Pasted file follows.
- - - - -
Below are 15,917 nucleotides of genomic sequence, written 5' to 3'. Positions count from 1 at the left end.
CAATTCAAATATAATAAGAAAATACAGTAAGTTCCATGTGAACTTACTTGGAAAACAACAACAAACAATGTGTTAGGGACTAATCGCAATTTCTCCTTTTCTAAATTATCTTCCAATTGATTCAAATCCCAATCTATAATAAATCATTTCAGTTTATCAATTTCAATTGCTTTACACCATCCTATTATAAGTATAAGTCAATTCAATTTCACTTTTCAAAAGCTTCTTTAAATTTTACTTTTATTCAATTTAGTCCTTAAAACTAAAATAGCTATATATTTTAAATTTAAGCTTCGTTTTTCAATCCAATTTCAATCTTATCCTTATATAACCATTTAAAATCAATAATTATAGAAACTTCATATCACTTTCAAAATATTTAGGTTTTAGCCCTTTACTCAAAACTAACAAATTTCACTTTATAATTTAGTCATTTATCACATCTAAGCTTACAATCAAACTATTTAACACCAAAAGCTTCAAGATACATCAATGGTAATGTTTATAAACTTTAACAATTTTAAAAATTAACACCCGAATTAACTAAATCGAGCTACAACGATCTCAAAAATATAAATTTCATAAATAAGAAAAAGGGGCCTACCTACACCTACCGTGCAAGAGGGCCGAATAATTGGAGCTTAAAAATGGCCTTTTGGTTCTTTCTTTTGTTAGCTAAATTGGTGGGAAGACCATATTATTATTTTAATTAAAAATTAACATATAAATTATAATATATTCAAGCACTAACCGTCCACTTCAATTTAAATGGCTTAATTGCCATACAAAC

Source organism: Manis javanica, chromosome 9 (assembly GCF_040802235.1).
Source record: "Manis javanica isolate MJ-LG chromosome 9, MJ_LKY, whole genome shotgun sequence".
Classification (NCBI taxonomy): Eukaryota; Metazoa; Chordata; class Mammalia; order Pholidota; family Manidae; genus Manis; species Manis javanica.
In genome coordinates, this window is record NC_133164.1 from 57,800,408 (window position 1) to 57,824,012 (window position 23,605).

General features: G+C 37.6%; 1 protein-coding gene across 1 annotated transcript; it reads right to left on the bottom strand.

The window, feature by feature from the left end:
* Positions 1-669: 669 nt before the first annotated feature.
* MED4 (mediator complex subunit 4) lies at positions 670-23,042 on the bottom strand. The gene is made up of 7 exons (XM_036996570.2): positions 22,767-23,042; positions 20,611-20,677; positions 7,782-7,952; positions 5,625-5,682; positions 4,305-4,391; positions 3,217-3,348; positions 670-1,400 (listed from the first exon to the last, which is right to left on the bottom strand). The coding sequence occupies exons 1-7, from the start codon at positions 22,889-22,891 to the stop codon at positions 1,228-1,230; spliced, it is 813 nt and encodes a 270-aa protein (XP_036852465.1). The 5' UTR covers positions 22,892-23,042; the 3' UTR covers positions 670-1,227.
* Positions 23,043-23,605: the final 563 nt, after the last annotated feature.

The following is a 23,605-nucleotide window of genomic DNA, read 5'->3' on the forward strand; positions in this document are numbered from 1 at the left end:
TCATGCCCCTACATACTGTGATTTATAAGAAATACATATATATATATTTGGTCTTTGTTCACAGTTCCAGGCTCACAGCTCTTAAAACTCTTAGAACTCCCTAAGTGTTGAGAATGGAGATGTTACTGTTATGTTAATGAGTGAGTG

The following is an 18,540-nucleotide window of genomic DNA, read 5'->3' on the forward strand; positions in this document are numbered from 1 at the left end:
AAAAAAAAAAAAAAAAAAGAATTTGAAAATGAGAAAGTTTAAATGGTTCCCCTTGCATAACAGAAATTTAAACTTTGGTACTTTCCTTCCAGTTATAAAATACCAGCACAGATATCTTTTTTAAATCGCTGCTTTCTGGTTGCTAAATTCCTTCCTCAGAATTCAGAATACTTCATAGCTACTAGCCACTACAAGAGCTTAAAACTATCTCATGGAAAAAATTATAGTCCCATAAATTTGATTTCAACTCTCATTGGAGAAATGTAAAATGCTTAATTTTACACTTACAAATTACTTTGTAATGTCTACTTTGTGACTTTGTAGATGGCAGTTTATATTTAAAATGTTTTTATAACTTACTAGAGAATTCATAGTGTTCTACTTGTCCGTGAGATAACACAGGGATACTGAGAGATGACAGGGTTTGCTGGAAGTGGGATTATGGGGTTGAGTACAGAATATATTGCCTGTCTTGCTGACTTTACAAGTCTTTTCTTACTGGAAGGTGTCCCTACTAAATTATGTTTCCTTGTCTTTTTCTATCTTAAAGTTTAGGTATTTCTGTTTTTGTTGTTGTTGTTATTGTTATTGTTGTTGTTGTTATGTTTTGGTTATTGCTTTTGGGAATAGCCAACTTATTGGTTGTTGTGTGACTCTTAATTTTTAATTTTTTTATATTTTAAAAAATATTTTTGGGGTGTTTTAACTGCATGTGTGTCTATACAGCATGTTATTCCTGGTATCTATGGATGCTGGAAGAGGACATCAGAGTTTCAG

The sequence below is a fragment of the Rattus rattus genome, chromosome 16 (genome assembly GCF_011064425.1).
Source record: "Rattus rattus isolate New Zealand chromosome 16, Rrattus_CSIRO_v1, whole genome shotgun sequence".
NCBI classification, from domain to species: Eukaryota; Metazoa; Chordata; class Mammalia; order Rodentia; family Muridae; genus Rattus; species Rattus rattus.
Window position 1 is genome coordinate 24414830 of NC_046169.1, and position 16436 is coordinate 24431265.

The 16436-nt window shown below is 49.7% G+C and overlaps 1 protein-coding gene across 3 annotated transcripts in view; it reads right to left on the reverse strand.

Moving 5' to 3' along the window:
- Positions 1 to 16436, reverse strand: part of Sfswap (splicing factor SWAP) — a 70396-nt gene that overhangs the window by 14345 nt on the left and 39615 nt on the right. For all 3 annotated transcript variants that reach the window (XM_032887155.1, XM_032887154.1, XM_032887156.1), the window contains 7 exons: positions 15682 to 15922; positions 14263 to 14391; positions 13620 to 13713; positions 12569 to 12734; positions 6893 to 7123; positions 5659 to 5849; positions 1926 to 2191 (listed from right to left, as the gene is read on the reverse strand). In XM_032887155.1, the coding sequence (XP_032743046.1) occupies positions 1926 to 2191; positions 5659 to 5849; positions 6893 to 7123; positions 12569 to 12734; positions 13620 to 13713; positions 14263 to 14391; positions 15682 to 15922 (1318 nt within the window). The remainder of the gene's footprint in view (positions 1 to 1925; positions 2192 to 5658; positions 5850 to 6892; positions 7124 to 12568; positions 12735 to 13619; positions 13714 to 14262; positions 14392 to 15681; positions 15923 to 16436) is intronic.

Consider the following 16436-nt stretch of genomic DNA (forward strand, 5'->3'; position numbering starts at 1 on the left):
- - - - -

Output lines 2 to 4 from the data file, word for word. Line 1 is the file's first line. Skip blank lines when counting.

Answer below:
CAATTCAAATATAATAAGAAAATACAGTAAGTTCCATGTGAACTTACTTGGAAAACAACAACAAACAATGTGTTAGGGACTAATCGCAATTTCTCCTTTTCTAAATTATCTTCCAATTGATTCAAATCCCAATCTATAATAAATCATTTCAGTTTATCAATTTCAATTGCTTTACACCATCCTATTATAAGTATAAGTCAATTCAATTTCACTTTTCAAAAGCTTCTTTAAATTTTACTTTTATTCAATTTAGTCCTTAAAACTAAAATAGCTATATATTTTAAATTTAAGCTTCGTTTTTCAATCCAATTTCAATCTTATCCTTATATAACCATTTAAAATCAATAATTATAGAAACTTCATATCACTTTCAAAATATTTAGGTTTTAGCCCTTTACTCAAAACTAACAAATTTCACTTTATAATTTAGTCATTTATCACATCTAAGCTTACAATCAAACTATTTAACACCAAAAGCTTCAAGATACATCAATGGTAATGTTTATAAACTTTAACAATTTTAAAAATTAACACCCGAATTAACTAAATCGAGCTACAACGATCTCAAAAATATAAATTTCATAAATAAGAAAAAGGGGCCTACCTACACCTACCGTGCAAGAGGGCCGAATAATTGGAGCTTAAAAATGGCCTTTTGGTTCTTTCTTTTGTTAGCTAAATTGGTGGGAAGACCATATTATTATTTTAATTAAAAATTAACATATAAATTATAATATATTCAAGCACTAACCGTCCACTTCAATTTAAATGGCTTAATTGCCATACAAAC

Source organism: Manis javanica, chromosome 9 (assembly GCF_040802235.1).
Source record: "Manis javanica isolate MJ-LG chromosome 9, MJ_LKY, whole genome shotgun sequence".